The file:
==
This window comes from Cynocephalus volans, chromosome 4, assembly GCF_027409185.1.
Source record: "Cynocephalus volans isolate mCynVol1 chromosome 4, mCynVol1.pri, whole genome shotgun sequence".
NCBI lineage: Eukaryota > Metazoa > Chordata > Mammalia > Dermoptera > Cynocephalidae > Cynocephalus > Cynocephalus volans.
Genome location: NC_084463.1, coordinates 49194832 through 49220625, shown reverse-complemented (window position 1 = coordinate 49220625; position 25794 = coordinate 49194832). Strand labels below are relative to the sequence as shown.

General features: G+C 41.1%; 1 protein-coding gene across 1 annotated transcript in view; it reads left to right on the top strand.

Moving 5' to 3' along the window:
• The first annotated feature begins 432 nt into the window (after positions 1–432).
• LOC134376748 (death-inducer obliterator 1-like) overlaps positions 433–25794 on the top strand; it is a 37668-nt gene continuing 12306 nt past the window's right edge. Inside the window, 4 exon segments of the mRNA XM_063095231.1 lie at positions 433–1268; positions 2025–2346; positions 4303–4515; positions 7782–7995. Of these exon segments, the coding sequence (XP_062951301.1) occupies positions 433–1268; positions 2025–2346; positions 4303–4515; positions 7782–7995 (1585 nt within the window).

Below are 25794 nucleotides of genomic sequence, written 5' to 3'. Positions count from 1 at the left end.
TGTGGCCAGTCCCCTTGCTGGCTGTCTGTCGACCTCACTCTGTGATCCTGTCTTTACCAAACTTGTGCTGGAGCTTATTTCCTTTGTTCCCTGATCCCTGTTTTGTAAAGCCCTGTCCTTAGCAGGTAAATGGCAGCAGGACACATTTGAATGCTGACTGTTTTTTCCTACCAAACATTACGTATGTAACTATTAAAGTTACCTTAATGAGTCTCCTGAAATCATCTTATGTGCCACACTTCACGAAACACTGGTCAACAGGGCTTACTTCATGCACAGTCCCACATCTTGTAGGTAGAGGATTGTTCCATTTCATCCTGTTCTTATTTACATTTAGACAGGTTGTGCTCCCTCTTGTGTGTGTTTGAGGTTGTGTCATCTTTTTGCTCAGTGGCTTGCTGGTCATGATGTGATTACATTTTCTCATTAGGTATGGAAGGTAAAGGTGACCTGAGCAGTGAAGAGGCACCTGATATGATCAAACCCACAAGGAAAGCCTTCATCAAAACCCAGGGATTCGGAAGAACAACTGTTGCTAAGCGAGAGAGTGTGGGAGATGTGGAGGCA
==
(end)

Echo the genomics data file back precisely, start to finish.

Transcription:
This window comes from Cynocephalus volans, chromosome 4, assembly GCF_027409185.1.
Source record: "Cynocephalus volans isolate mCynVol1 chromosome 4, mCynVol1.pri, whole genome shotgun sequence".
NCBI lineage: Eukaryota > Metazoa > Chordata > Mammalia > Dermoptera > Cynocephalidae > Cynocephalus > Cynocephalus volans.
Genome location: NC_084463.1, coordinates 49194832 through 49220625, shown reverse-complemented (window position 1 = coordinate 49220625; position 25794 = coordinate 49194832). Strand labels below are relative to the sequence as shown.

General features: G+C 41.1%; 1 protein-coding gene across 1 annotated transcript in view; it reads left to right on the top strand.

Moving 5' to 3' along the window:
• The first annotated feature begins 432 nt into the window (after positions 1–432).
• LOC134376748 (death-inducer obliterator 1-like) overlaps positions 433–25794 on the top strand; it is a 37668-nt gene continuing 12306 nt past the window's right edge. Inside the window, 4 exon segments of the mRNA XM_063095231.1 lie at positions 433–1268; positions 2025–2346; positions 4303–4515; positions 7782–7995. Of these exon segments, the coding sequence (XP_062951301.1) occupies positions 433–1268; positions 2025–2346; positions 4303–4515; positions 7782–7995 (1585 nt within the window).

Below are 25794 nucleotides of genomic sequence, written 5' to 3'. Positions count from 1 at the left end.
TGTGGCCAGTCCCCTTGCTGGCTGTCTGTCGACCTCACTCTGTGATCCTGTCTTTACCAAACTTGTGCTGGAGCTTATTTCCTTTGTTCCCTGATCCCTGTTTTGTAAAGCCCTGTCCTTAGCAGGTAAATGGCAGCAGGACACATTTGAATGCTGACTGTTTTTTCCTACCAAACATTACGTATGTAACTATTAAAGTTACCTTAATGAGTCTCCTGAAATCATCTTATGTGCCACACTTCACGAAACACTGGTCAACAGGGCTTACTTCATGCACAGTCCCACATCTTGTAGGTAGAGGATTGTTCCATTTCATCCTGTTCTTATTTACATTTAGACAGGTTGTGCTCCCTCTTGTGTGTGTTTGAGGTTGTGTCATCTTTTTGCTCAGTGGCTTGCTGGTCATGATGTGATTACATTTTCTCATTAGGTATGGAAGGTAAAGGTGACCTGAGCAGTGAAGAGGCACCTGATATGATCAAACCCACAAGGAAAGCCTTCATCAAAACCCAGGGATTCGGAAGAACAACTGTTGCTAAGCGAGAGAGTGTGGGAGATGTGGAGGCA